An open access publication of the American Academy of Arts & Sciences
Spring 2023

The Morphology of War I

Svitlana Biedarieva
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Svitlana Biedarieva is an award-winning art historian, artist, and curator. She has a PhD in History of Art from the Courtauld Institute of Art at the University of London. She is the editor of the book Contemporary Ukrainian and Baltic Art: Political and Social Perspectives, 1991–2021 (ibidem Press, 2021) and the co-editor of At the Front Line, Ukrainian Art, 2013–2019 (Editorial 17, 2020).

Black and white illustration depicting humanoid figures holding automatic weapons. The figures are based on drawings of bestiaries first dating from 1000 AD.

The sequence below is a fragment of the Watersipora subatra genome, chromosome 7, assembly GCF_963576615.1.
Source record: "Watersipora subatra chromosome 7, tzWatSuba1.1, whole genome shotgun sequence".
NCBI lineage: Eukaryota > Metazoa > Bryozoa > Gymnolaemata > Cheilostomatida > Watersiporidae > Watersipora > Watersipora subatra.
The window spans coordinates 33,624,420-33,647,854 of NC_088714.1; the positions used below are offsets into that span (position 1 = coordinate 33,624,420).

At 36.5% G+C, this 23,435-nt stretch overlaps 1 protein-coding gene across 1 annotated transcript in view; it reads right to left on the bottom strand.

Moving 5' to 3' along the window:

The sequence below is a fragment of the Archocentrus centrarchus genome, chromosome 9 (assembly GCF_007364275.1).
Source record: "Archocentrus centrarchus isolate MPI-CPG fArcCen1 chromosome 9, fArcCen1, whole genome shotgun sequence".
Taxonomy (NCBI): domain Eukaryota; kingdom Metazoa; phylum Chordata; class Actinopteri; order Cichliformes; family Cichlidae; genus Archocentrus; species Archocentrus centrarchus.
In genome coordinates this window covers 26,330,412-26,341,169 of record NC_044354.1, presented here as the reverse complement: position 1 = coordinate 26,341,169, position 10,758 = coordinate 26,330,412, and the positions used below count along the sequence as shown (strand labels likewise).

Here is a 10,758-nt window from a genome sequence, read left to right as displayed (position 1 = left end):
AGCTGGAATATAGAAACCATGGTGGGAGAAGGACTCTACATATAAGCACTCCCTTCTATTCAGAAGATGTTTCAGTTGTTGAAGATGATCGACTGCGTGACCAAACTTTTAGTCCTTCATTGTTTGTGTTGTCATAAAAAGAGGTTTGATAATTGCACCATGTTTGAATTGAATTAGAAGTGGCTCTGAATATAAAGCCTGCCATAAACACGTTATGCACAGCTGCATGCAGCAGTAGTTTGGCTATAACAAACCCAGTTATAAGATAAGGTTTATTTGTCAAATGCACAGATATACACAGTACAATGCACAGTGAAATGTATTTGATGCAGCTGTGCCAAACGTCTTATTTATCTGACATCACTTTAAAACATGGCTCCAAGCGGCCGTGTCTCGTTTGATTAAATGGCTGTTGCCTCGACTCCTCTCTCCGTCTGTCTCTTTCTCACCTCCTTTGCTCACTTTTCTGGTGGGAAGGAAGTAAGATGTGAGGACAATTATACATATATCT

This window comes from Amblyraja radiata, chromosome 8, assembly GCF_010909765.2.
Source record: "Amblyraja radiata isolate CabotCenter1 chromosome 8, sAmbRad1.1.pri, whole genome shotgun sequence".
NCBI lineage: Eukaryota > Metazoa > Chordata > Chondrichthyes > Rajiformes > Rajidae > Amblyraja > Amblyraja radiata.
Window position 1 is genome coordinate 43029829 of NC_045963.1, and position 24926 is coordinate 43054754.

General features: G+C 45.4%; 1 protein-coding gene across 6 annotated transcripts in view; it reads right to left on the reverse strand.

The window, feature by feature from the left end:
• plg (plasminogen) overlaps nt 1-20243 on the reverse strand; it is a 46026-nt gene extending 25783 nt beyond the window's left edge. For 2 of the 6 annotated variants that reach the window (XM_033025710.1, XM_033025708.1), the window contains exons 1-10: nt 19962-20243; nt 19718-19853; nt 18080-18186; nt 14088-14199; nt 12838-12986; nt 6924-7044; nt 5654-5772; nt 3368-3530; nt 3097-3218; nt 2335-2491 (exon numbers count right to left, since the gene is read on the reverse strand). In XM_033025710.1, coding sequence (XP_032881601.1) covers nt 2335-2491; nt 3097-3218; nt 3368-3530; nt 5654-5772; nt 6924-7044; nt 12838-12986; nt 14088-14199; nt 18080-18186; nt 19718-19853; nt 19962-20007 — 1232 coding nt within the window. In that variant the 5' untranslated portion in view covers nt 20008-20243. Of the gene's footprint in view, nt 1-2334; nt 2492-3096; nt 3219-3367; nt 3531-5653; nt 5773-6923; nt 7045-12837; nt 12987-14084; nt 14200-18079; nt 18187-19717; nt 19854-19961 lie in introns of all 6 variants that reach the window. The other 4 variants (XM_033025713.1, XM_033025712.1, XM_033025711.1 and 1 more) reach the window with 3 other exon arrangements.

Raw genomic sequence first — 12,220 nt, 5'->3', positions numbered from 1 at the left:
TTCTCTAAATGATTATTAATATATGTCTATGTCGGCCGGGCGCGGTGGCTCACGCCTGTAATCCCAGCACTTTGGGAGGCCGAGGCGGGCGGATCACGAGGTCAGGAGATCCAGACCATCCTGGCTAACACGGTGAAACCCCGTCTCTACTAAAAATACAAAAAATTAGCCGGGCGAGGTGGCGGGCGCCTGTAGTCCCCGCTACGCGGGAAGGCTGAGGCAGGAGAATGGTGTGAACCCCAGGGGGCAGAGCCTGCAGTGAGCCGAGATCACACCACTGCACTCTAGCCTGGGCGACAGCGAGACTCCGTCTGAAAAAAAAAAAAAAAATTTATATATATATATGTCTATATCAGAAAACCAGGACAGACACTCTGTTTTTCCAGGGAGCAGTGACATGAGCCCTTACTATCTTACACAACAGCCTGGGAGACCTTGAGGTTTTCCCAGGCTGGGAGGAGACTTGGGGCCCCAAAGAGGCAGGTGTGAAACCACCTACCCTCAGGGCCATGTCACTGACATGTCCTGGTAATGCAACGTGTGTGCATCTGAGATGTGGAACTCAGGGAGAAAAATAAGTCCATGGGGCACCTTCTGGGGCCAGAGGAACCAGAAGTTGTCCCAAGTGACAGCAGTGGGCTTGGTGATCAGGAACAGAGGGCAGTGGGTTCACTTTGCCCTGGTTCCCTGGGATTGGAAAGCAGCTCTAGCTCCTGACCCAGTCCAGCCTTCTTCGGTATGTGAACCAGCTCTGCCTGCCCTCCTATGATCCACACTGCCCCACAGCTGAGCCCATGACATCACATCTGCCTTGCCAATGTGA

The Morphology of War was conceived in 2017 as a project of large-scale digital murals. It focuses on the idea that each society gives birth to its own monsters. In a time of war and under the influence of propaganda, they procreate. Friends change their form and become enemies–unfamiliar, grotesque, and potentially dangerous. They experience severe morphological changes. This project reflects the ugliness of Russian military aggression and the initial hybrid warfare that distorted the image and the content. It is also an exploration of how deeply destructive instincts are rooted in visual culture, using images from medieval bestiaries and beyond. The continuous line of monsters is reminiscent of the symbolism of the danse macabre taken by Ingmar Bergman for the conclusion of his film The Seventh Seal.